Friday, March 03, 2006

California School Administrators Gone Wild!

Administrators in a Costa Mesa middle school are pushing the envelope by suspending students for viewing a website on their home computers:
A middle school student faces expulsion for allegedly posting graphic threats against a classmate on the popular Web site, and 20 of his classmates were suspended for viewing the posting, school officials said.

Police are investigating the boy's comments about his classmate at TeWinkle Middle School as a possible hate crime, and the district is trying to expel him.

According to three parents of the suspended students, the invitation to join the boy's MySpace group gave no indication of the alleged threat. They said the MySpace social group name's was "I hate (girl's name)" and included an expletive and an anti-Semitic reference.

A later message to group members directed them to a nondescript folder, which included a posting that allegedly asked: "Who here in the (group name) wants to take a shotgun and blast her in the head over a thousand times?"

Because the creator of a posting can change its content at any time, it's unclear how much the students saw.

"With what the students can get into using the technology we are all concerned about it," Bob Metz, the district assistant superintendent of secondary education, said Wednesday.

Metz said the students' suspensions in mid-Febuary were appropriate because the incident involved student safety. Some parents however questioned whether the school overstepped its bounds by disciplining students for actions that occurred on personal computers, at home and after school hours.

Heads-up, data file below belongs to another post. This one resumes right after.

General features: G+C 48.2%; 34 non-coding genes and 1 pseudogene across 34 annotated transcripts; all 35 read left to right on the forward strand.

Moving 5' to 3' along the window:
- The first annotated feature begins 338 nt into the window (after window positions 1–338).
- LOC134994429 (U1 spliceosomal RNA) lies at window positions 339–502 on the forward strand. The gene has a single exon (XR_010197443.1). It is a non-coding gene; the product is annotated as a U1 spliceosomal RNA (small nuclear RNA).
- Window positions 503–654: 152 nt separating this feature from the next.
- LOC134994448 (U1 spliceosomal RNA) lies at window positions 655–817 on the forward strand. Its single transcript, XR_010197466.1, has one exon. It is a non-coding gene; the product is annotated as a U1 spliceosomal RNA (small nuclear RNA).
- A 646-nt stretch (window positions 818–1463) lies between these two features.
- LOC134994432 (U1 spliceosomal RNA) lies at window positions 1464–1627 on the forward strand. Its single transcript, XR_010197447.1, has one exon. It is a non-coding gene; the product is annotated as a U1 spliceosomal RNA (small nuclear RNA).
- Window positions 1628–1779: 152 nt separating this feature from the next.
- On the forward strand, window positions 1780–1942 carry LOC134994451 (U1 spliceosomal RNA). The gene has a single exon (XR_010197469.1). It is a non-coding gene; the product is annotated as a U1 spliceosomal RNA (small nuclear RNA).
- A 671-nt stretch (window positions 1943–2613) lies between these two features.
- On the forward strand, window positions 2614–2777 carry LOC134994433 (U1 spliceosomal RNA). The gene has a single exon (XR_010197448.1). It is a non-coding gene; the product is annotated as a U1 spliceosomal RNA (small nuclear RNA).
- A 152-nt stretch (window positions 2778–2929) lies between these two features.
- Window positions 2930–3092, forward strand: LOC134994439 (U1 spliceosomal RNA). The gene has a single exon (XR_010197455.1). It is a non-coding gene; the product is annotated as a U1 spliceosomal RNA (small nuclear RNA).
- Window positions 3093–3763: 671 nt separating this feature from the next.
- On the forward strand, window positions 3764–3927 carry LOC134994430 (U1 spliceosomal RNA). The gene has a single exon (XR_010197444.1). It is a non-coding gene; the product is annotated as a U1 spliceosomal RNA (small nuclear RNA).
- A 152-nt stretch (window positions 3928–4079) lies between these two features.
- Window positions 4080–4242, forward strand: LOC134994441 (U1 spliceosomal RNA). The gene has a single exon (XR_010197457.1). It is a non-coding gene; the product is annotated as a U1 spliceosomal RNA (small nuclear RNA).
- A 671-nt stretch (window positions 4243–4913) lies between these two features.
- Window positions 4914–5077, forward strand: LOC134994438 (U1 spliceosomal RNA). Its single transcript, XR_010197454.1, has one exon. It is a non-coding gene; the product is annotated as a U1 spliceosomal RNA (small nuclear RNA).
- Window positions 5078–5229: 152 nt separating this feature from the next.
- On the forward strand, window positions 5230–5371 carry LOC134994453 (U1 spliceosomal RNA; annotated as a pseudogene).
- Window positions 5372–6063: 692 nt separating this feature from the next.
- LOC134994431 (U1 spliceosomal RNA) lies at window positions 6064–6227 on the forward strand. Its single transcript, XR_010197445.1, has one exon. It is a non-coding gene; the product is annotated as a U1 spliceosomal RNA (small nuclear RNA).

I think that the district is correct to suspend (pending expulsion) the student who constructed the website and is responsible for threatening the victim with bodily harm.

But as for the students who viewed the site and signed-on as part of the "social group," if the parents appeal the suspensions, I would be willing to bet that either the local or county school boards will overturn them and expunge the students' records.

I'm surprised that district superintendent Robert J. Barbot (Who almost certainly approved the principal's recommendations before the disciplinary notices would have been delivered to the parents.) would have given his OK to these sanctions.
See this week's Carnival Of Education right here and our latest education-related posts over there.